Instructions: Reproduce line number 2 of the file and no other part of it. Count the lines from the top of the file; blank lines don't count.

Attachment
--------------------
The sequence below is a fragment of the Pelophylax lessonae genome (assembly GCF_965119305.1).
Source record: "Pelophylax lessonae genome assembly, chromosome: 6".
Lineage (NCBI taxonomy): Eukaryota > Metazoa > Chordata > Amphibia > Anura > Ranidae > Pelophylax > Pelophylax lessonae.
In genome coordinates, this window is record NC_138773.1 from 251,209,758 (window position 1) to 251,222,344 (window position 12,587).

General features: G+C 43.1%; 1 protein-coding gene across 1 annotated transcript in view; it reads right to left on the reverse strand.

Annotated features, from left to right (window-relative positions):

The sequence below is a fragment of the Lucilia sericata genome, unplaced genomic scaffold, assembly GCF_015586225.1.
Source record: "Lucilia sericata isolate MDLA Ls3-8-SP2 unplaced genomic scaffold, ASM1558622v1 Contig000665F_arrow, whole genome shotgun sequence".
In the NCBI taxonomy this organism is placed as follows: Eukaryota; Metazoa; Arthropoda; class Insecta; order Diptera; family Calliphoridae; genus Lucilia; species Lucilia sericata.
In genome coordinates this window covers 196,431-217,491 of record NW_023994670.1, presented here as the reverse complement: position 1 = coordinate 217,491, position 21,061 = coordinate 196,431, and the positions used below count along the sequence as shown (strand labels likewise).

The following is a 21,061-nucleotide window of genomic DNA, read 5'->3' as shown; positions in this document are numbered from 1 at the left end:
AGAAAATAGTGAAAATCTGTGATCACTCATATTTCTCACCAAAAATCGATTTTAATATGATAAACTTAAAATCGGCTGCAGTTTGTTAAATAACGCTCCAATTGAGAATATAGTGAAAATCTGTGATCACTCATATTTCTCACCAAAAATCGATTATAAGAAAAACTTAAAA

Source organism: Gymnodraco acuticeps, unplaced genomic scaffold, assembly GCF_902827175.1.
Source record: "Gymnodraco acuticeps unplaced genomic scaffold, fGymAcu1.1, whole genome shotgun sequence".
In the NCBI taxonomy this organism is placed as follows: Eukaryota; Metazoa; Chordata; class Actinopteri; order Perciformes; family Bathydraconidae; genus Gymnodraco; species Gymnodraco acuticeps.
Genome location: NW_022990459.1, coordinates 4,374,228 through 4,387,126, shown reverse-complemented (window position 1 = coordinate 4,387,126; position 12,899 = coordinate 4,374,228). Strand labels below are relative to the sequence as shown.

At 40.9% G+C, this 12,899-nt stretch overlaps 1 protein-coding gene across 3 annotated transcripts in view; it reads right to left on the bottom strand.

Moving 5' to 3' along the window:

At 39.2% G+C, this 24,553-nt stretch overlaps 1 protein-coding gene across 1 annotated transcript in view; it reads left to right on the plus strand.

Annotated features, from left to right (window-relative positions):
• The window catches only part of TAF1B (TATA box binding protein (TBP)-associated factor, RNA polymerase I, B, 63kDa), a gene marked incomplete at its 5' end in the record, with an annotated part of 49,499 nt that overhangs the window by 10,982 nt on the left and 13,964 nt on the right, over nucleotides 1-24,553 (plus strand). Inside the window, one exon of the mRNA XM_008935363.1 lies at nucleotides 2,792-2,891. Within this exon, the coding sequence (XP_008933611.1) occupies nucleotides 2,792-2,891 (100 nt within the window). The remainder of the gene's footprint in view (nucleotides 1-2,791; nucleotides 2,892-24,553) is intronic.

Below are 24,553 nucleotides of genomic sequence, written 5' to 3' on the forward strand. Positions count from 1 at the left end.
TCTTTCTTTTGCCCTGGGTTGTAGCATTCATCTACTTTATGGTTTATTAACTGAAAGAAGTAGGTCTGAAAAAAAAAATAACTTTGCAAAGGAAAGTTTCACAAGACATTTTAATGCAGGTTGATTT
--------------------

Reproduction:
Source record: "Pelophylax lessonae genome assembly, chromosome: 6".